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MY NEW BOOK ABOUT HABIT FORMATION,as Distilled in 21 Sentences.
I was thinking of Lytton Strachey’sobservation, “Perhaps the best testof a man’s intelligence is hiscapacity for making a summary.”So I decided to try to summarizeeach chapter of Better Than Beforein a single sentence. The entire gist ofthe book, in 21 sentences.
You may think, “Twenty-one strategies! That’s overwhelming.”It may seem like a lot, but it’s actually helpful, because youcan choose the ones that work for you. For instance,if you’re a Rebel, you’re not likely to use the Strategy of Scheduling,but the Strategy of Identity would work well. Or if you’rean Obliger, the Strategy of Clarity will be much lessimportant than Accountability.
Many experts suggest one-size-fits-all solutions for habit change — and boy, it would be great if there were one magical answerthat helped everyone. But we’re all different, so differentstrategies work for different people.In fact, that’s why the first two Strategies relate to Self-Knowledge…
Self-KnowledgeThe Four Tendencies: To change your habits, you have to know yourself, and in particular,your Tendency. (Are you an Upholder,Questioner, Obliger, or Rebel?)Distinctions: Knowing yourself is so important that it’s not enough to know your Tendency, you must also recognize your Distinctions.(For instance, are you a Marathoner or Sprinter? Under-buyer or over-buyer? Finisher or Opener? Novelty-lover or Familiarity-lover?)
Pillars of HabitsMonitoring: You manage what you monitor, so find a way to monitor whatever matters.Foundation: First things first, so begin by making sure to get enough sleep, eat and drink right, move, and un-clutter.Scheduling: If it’s on the calendar, it happens.Accountability: You do better when you know someone’s watching– even if you’re the one doing the watching.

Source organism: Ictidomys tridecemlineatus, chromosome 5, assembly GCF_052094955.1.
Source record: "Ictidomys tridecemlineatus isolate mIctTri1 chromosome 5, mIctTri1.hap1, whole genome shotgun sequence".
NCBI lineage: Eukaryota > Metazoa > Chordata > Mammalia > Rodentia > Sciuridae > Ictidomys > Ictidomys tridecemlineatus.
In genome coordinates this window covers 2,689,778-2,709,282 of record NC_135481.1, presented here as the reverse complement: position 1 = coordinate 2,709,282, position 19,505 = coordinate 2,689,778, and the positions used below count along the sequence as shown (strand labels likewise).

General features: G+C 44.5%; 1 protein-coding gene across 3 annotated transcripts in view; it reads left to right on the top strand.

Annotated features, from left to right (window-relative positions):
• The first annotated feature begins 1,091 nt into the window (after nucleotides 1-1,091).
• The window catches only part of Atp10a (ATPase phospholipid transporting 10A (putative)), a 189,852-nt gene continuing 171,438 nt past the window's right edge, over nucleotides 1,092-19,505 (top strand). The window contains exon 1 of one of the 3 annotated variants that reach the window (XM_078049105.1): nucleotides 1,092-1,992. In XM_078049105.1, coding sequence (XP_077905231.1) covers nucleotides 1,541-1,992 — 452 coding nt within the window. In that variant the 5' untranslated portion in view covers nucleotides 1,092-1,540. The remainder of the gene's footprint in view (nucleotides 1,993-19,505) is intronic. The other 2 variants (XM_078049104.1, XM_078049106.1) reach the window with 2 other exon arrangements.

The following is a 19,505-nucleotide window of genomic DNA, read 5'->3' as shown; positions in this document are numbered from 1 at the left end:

The Best Time to BeginFirst Steps: It’s enough to begin; if you’re ready, begin now.Clean Slate: Temporary becomes permanent,so start the way you want to continue.Lightning Bolt: A single idea can change the habits of a lifetime, overnight. (Enormously powerful, but hardto invoke on command.)
Desire, Ease, and ExcusesAbstaining: For some of us, moderation is too tough; it’s easier to give up something altogether. (Works very well for some people, and not at all for others.)Convenience: Make it easy to do right and hard to go wrong.Inconvenience: Change your surroundings, not yourself.Safeguards: Plan to fail.Loophole-Spotting: Don’t kid yourself. (The funniest strategy. I love collecting loopholes.)Distraction: Wait fifteen minutes.Reward: The reward for a good habit is the good habit, and that’s the reward to give yourself. (The most misunderstood strategy.)Treats: It’s easier to ask more of yourself when you’re giving more to yourself.(The most fun strategy.)Pairing: Only do X when you’re doing Y. (Simple but surprisingly effective.)
Unique, Just like Everyone ElseClarity: The clearer you are about what you want, the more likelyyou are to stick to your habits.Identity: Your habits reflect your identity, so if you struggle tochange a particular habit, re-think your identity.Other People: Your habits rub off on other people, andtheir habits rub off on you.
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